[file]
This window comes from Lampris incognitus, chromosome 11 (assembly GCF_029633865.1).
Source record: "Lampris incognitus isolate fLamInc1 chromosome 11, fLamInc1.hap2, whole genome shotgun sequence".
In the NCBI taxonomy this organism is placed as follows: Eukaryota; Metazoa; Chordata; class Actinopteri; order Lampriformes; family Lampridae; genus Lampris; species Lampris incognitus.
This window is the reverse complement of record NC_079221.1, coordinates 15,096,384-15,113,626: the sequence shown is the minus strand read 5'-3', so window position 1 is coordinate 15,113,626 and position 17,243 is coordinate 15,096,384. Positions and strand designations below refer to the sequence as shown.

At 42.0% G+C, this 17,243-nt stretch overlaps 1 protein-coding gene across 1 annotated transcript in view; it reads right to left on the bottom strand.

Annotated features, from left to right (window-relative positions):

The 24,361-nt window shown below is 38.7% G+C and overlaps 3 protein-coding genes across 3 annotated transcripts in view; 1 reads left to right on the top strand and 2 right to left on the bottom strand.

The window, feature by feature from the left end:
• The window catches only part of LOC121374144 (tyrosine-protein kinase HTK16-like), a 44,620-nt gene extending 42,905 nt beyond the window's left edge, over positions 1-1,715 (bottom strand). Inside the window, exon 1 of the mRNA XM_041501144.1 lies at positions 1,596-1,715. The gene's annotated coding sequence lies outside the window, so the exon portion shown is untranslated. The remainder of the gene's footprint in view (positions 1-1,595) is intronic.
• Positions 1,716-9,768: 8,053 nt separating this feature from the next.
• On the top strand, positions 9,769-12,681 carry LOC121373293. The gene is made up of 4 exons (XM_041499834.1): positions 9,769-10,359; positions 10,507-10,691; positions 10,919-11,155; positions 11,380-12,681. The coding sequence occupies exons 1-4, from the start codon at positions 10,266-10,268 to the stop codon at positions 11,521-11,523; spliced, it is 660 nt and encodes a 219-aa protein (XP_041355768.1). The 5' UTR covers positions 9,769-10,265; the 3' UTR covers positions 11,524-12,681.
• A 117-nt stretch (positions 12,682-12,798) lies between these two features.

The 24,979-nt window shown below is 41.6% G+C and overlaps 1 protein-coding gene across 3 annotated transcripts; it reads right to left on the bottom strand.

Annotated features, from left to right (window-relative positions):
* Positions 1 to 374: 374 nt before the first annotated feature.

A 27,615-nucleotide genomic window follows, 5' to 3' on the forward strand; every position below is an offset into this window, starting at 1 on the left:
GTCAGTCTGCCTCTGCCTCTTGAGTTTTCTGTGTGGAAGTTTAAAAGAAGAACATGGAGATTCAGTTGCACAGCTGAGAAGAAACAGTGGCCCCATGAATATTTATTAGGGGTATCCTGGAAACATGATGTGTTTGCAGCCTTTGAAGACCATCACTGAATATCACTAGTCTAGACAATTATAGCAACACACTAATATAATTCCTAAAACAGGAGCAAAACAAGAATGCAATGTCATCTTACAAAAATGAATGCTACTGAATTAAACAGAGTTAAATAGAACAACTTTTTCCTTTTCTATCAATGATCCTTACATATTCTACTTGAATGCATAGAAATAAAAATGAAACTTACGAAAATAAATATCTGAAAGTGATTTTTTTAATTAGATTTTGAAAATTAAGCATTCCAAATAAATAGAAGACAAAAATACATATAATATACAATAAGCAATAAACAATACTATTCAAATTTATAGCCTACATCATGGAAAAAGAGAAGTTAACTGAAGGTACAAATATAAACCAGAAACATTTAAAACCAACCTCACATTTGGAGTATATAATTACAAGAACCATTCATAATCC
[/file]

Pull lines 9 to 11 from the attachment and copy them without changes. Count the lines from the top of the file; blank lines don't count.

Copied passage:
• The window catches only part of LOC121374144 (tyrosine-protein kinase HTK16-like), a 44,620-nt gene extending 42,905 nt beyond the window's left edge, over positions 1-1,715 (bottom strand). Inside the window, exon 1 of the mRNA XM_041501144.1 lies at positions 1,596-1,715. The gene's annotated coding sequence lies outside the window, so the exon portion shown is untranslated. The remainder of the gene's footprint in view (positions 1-1,595) is intronic.
• Positions 1,716-9,768: 8,053 nt separating this feature from the next.
• On the top strand, positions 9,769-12,681 carry LOC121373293. The gene is made up of 4 exons (XM_041499834.1): positions 9,769-10,359; positions 10,507-10,691; positions 10,919-11,155; positions 11,380-12,681. The coding sequence occupies exons 1-4, from the start codon at positions 10,266-10,268 to the stop codon at positions 11,521-11,523; spliced, it is 660 nt and encodes a 219-aa protein (XP_041355768.1). The 5' UTR covers positions 9,769-10,265; the 3' UTR covers positions 11,524-12,681.